It’s good to see an active girl in medieval times, but this dragon story never really soars.

BABY DRAGON, BABY DRAGON!

A bright red baby dragon flies around a village of the European past with a young child chasing after.

Readers first spot the child, cued as a girl with long pigtails, pitching hay into a wagon, but all of a sudden, she is in a castle with a sword at her side. She wears a sleeveless green tunic and gray leggings, and it is hard to tell who she is within the hierarchy of her world. She speaks to the dragon: “Baby dragon, baby dragon, what a fast flight!” Marr uses this admiring, repetitive, rhythmic phrasing throughout the story but lets readers down by following up not with a rhyme but with bland prose text: “Baby dragon, baby dragon, what a big climb! / You scale tall walls and go up so high.” The girl clearly enjoys keeping up with the fun-loving dragon, flying on its back, looking at its treasures, and even cuddling up in its nest, but the text is persistently pedestrian. There is a strong sense of movement in the cartoonlike illustrations, created with both traditional and digital media. The child protagonist is light-skinned; some diversity among the kingdom’s inhabitants is shown in an amusing feasting scene in which the dragon fastidiously eats with the very tip of its tail, a bib around its neck.

It’s good to see an active girl in medieval times, but this dragon story never really soars. (Picture book. 5-7)

Pub Date: March 26, 2019

ISBN: 978-0-399-17525-1

Page Count: 32

Publisher: Nancy Paulsen Books

Review Posted Online: Dec. 5, 2018

Kirkus Reviews Issue: Jan. 1, 2019

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Hee haw.

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THE WONKY DONKEY

The print version of a knee-slapping cumulative ditty.

In the song, Smith meets a donkey on the road. It is three-legged, and so a “wonky donkey” that, on further examination, has but one eye and so is a “winky wonky donkey” with a taste for country music and therefore a “honky-tonky winky wonky donkey,” and so on to a final characterization as a “spunky hanky-panky cranky stinky-dinky lanky honky-tonky winky wonky donkey.” A free musical recording (of this version, anyway—the author’s website hints at an adults-only version of the song) is available from the publisher and elsewhere online. Even though the book has no included soundtrack, the sly, high-spirited, eye patch–sporting donkey that grins, winks, farts, and clumps its way through the song on a prosthetic metal hoof in Cowley’s informal watercolors supplies comical visual flourishes for the silly wordplay. Look for ready guffaws from young audiences, whether read or sung, though those attuned to disability stereotypes may find themselves wincing instead or as well.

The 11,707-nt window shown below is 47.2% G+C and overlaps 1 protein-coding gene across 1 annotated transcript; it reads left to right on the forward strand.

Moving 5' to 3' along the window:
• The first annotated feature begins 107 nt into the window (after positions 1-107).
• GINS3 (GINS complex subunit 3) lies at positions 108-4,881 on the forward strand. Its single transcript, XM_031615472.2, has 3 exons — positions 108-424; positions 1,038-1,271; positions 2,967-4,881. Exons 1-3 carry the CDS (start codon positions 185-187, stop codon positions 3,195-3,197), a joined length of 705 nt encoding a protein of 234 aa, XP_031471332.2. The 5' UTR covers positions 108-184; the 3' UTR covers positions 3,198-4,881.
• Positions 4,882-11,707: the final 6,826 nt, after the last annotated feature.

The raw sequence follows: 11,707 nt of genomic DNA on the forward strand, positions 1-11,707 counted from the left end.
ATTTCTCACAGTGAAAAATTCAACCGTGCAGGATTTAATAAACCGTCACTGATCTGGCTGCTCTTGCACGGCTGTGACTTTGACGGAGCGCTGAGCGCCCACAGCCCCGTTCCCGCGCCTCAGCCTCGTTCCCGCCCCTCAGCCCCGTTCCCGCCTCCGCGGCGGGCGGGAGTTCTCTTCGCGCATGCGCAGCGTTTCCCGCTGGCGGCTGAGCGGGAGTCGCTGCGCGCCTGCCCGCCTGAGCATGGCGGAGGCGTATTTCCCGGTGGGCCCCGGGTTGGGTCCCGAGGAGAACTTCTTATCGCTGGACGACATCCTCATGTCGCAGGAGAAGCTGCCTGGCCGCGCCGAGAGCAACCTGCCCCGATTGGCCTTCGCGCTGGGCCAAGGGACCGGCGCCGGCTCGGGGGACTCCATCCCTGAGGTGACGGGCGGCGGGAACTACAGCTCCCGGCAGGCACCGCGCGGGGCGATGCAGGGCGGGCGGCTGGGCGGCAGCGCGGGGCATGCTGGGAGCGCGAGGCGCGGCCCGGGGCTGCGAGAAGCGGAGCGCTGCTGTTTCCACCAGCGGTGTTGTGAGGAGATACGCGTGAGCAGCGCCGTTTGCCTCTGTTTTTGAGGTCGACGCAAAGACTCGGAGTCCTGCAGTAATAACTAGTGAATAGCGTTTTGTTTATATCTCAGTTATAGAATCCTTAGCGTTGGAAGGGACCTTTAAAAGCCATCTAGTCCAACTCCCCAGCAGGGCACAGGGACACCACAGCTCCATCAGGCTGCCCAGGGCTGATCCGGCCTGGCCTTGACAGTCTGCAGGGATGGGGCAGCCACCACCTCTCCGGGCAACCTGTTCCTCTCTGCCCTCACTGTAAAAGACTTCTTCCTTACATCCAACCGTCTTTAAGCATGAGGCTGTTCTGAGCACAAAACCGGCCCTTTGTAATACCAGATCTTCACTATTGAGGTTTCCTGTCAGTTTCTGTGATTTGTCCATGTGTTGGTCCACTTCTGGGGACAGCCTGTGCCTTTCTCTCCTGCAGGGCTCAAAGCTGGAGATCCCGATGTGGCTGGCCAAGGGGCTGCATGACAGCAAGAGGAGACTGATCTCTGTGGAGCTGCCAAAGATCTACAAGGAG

Hee haw. (Picture book. 5-7)

Pub Date: May 1, 2010

ISBN: 978-0-545-26124-1

Page Count: 26

Publisher: Scholastic

Review Posted Online: Dec. 29, 2018

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A first-rate sharkfest, unusually nutritious for all its brevity.

FLY GUY PRESENTS: SHARKS

From the Fly Guy series

Buzz and his buzzy buddy open a spinoff series of nonfiction early readers with an aquarium visit.

Buzz: “Like other fish, sharks breathe through gills.” Fly Guy: “GILLZZ.” Thus do the two pop-eyed cartoon tour guides squire readers past a plethora of cramped but carefully labeled color photos depicting dozens of kinds of sharks in watery settings, along with close-ups of skin, teeth and other anatomical features. In the bite-sized blocks of narrative text, challenging vocabulary words like “carnivores” and “luminescence” come with pronunciation guides and lucid in-context definitions. Despite all the flashes of dentifrice and references to prey and smelling blood in the water, there is no actual gore or chowing down on display. Sharks are “so cool!” proclaims Buzz at last, striding out of the gift shop. “I can’t wait for our next field trip!” (That will be Fly Guy Presents: Space, scheduled for September 2013.)

A first-rate sharkfest, unusually nutritious for all its brevity. (Informational easy reader. 5-7)

Pub Date: May 1, 2013

ISBN: 978-0-545-50771-4

Page Count: 32

Publisher: Scholastic

Review Posted Online: Feb. 18, 2013

Kirkus Reviews Issue: March 1, 2013

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